Thanks for following Touch of Home Learning. Following back! I have to admit the whole being locked out or our child being locked in is something that I never thought of (ours in only 1 so not much she can do yet, but she is starting to get into everything)

  4. Medifast Coupons says:

    I remember the days when you could stop at the store for a quick run in for some bread and leave the kids in the car. Possibly still running in the cold of winter. Well didn't my smarty pants little man locked his mommy out of the running car. And this is way before cell phones to call your car and unlock it. Tank of gas later and a lot of tears I didn't do that again. I have to call him and tell him this tale, I wonder if he remembers?

  5. Donna @ The House on says:

    Love your blog and I'm following you back!! You have excellent insight – wish you were around when my children were little but I will certainly use your advice with my grandchildren!

  6. Jessica D Torres says:

    My little one is crazy and always into something so I have become very good at anticipating behavior. I know if the bathroom door is open then she will put her hands in the toilet so I always close the bathroom door. I know that if the baby gate at the bottom of the stairs is open she will head straight for the top of the stairs so we always double check the baby gate. I love playing chess and I really liked your analogy that sometimes parenting is like a chess match. Jessica

  7. Anitra says:

    This is a retweet-worthy post. It amazes me how often we parent ourselves into a corner by just not thinking ahead! Thanks so much for commenting on my MBC discussion. You can link up at The MamaZone every Wednesday. I'm following you now.

  8. LessThanPerfectParen says:

    My son locked me in the bathroom for two hours when he was about three (we had a sliding lock on the outside of the door). Thank goodness nothing happened but I almost had a heart attack thinking of what he could get into being unsupervised for that long. Needless to say the sliding lock is gone and I became much batter at anticipating!

  9. viviankirkfield says:

    Thanks Clayton…I'm sure you saved some parents many tense moments of worry and helped avert possible tragedies…ALWAYS take your house key, even if you are running out for only a "sec".Also, if there is a connecting door from a garage into the house, make sure there is a key to that door hidden somewhere in the garage (if it is a different key from the main house door) to prevent the same problem if you run into the garage to get something and the door closes and locks behind you.

  10. TV's Take says:

    Gotta love it when they lock the door…. Thanks for the follow, now following you back! Great blog!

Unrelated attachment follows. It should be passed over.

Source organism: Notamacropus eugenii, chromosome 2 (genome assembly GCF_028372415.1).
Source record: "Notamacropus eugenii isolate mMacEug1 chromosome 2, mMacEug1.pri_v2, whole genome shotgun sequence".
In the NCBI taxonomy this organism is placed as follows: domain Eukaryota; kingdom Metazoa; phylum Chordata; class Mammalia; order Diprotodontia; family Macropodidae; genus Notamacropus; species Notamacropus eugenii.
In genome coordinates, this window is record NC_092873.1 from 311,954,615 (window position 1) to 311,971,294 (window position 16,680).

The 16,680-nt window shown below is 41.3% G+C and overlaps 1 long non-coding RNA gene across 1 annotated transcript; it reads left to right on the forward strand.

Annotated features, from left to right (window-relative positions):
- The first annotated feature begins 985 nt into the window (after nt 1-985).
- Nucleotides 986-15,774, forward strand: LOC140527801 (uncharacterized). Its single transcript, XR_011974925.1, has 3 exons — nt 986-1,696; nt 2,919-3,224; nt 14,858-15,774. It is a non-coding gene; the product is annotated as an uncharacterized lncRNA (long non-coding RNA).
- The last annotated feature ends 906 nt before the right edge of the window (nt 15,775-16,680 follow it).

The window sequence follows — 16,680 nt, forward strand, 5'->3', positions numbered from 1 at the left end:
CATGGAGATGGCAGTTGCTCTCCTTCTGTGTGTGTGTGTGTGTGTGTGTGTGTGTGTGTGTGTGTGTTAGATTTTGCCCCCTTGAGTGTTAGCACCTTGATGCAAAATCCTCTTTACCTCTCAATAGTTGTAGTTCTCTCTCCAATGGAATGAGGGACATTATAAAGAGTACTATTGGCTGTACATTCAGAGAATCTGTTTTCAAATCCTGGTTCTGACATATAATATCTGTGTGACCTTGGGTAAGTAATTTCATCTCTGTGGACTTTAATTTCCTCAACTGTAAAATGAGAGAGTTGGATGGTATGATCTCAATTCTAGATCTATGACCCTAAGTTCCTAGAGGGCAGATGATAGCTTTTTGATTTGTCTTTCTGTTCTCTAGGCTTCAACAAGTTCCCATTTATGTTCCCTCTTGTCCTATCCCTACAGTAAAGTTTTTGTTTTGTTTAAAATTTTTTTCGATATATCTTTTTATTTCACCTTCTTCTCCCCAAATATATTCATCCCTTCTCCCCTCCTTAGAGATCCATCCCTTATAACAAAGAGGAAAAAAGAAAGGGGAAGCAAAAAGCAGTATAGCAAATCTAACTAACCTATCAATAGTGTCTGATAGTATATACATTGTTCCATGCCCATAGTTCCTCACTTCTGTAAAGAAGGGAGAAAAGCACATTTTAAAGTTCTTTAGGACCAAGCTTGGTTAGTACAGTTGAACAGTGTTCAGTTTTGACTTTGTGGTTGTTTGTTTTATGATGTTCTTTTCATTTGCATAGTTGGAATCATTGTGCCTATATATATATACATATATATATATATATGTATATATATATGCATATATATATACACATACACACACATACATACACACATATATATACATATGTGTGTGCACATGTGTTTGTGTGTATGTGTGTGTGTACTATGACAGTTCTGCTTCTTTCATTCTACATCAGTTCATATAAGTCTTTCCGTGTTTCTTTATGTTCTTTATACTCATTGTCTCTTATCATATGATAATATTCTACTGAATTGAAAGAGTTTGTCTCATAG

11. Making It Work Mom says:

    I think that sometimes as parents we anticipate the problem, but still do nothing about it because we want to do one more thing or can't resist getting in the last word. For example, the mom who drags he child to one more store even though she knows that the child is probably going to melt down or the parent of the Teenager who has to get in the last word even when she/he knows that will only trigger the fight to start all over.It is important sometimes to take a step back and say "Okay I know what is going to happen and I know what I have to do and now I have to do it even if it is not what I want to do.Great Post

  12. Godsy Girl(TM) says:

    Sorry for the generic compliment, but YOU ROCK! I saw your post on MBC and checked you out. I love your sense of humor about real life stuff. I'll just bet it's gotten ya in trouble in years past. I know mine has. But now we're using our powers for good. LOL Hey, I just followed and will be back.Take care,GodsyGirl

  13. edmund says:

    Interesing perpectives and problems you highlighted here :)Haven't had to face any of those problems yet, but will definitely be anticipating them in the near future! :)

  14. Our Homeschool Revie says:

    That is scary about your son being in the house alone. Oh goodness! Thanks for stopping by my blog today!

  15. Mom to 2 Posh Lil Di says:

    My 3yr old locked us out of my in-laws house over the summer with no way of getting back in & they were out of the country! We had to call a locksmith & convince him we had the right to be there – all our stuff including my purse & id were inside! We had been out back in the pool! Now I carry keys everywhere! Great post!

  16. 1grown2togo says:

    Thanks for stopping by ~~ I'm your newest GFC friend~~Shari